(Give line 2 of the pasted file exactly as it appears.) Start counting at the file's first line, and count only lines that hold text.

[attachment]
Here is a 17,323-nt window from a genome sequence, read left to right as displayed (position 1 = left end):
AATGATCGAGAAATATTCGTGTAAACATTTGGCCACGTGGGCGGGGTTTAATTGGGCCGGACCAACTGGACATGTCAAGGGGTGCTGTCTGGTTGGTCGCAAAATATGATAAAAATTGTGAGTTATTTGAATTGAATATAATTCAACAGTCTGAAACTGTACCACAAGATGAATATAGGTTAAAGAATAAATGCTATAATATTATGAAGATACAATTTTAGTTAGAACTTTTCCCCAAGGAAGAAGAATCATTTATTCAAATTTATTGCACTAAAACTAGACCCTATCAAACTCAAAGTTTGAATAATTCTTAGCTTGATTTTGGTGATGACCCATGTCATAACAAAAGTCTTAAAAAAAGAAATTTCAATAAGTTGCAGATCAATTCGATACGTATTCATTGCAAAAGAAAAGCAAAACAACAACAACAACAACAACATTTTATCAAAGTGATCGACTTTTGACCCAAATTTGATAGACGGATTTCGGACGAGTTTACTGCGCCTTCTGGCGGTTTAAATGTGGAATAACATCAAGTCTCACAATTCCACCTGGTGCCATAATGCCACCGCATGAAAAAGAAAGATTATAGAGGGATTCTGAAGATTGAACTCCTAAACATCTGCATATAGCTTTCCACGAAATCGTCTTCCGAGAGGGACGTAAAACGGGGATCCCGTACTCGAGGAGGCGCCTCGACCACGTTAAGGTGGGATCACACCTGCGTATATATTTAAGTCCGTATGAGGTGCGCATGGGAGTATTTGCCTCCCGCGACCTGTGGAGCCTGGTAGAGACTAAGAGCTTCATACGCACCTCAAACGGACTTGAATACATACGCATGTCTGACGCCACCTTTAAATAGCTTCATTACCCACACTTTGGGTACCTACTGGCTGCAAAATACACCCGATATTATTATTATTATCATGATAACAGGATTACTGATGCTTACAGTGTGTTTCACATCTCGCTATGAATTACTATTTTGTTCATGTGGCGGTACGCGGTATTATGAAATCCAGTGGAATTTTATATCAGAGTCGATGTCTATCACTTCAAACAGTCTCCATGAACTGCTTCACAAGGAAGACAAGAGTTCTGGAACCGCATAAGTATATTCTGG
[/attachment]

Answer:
AATGATCGAGAAATATTCGTGTAAACATTTGGCCACGTGGGCGGGGTTTAATTGGGCCGGACCAACTGGACATGTCAAGGGGTGCTGTCTGGTTGGTCGCAAAATATGATAAAAATTGTGAGTTATTTGAATTGAATATAATTCAACAGTCTGAAACTGTACCACAAGATGAATATAGGTTAAAGAATAAATGCTATAATATTATGAAGATACAATTTTAGTTAGAACTTTTCCCCAAGGAAGAAGAATCATTTATTCAAATTTATTGCACTAAAACTAGACCCTATCAAACTCAAAGTTTGAATAATTCTTAGCTTGATTTTGGTGATGACCCATGTCATAACAAAAGTCTTAAAAAAAGAAATTTCAATAAGTTGCAGATCAATTCGATACGTATTCATTGCAAAAGAAAAGCAAAACAACAACAACAACAACAACATTTTATCAAAGTGATCGACTTTTGACCCAAATTTGATAGACGGATTTCGGACGAGTTTACTGCGCCTTCTGGCGGTTTAAATGTGGAATAACATCAAGTCTCACAATTCCACCTGGTGCCATAATGCCACCGCATGAAAAAGAAAGATTATAGAGGGATTCTGAAGATTGAACTCCTAAACATCTGCATATAGCTTTCCACGAAATCGTCTTCCGAGAGGGACGTAAAACGGGGATCCCGTACTCGAGGAGGCGCCTCGACCACGTTAAGGTGGGATCACACCTGCGTATATATTTAAGTCCGTATGAGGTGCGCATGGGAGTATTTGCCTCCCGCGACCTGTGGAGCCTGGTAGAGACTAAGAGCTTCATACGCACCTCAAACGGACTTGAATACATACGCATGTCTGACGCCACCTTTAAATAGCTTCATTACCCACACTTTGGGTACCTACTGGCTGCAAAATACACCCGATATTATTATTATTATCATGATAACAGGATTACTGATGCTTACAGTGTGTTTCACATCTCGCTATGAATTACTATTTTGTTCATGTGGCGGTACGCGGTATTATGAAATCCAGTGGAATTTTATATCAGAGTCGATGTCTATCACTTCAAACAGTCTCCATGAACTGCTTCACAAGGAAGACAAGAGTTCTGGAACCGCATAAGTATATTCTGG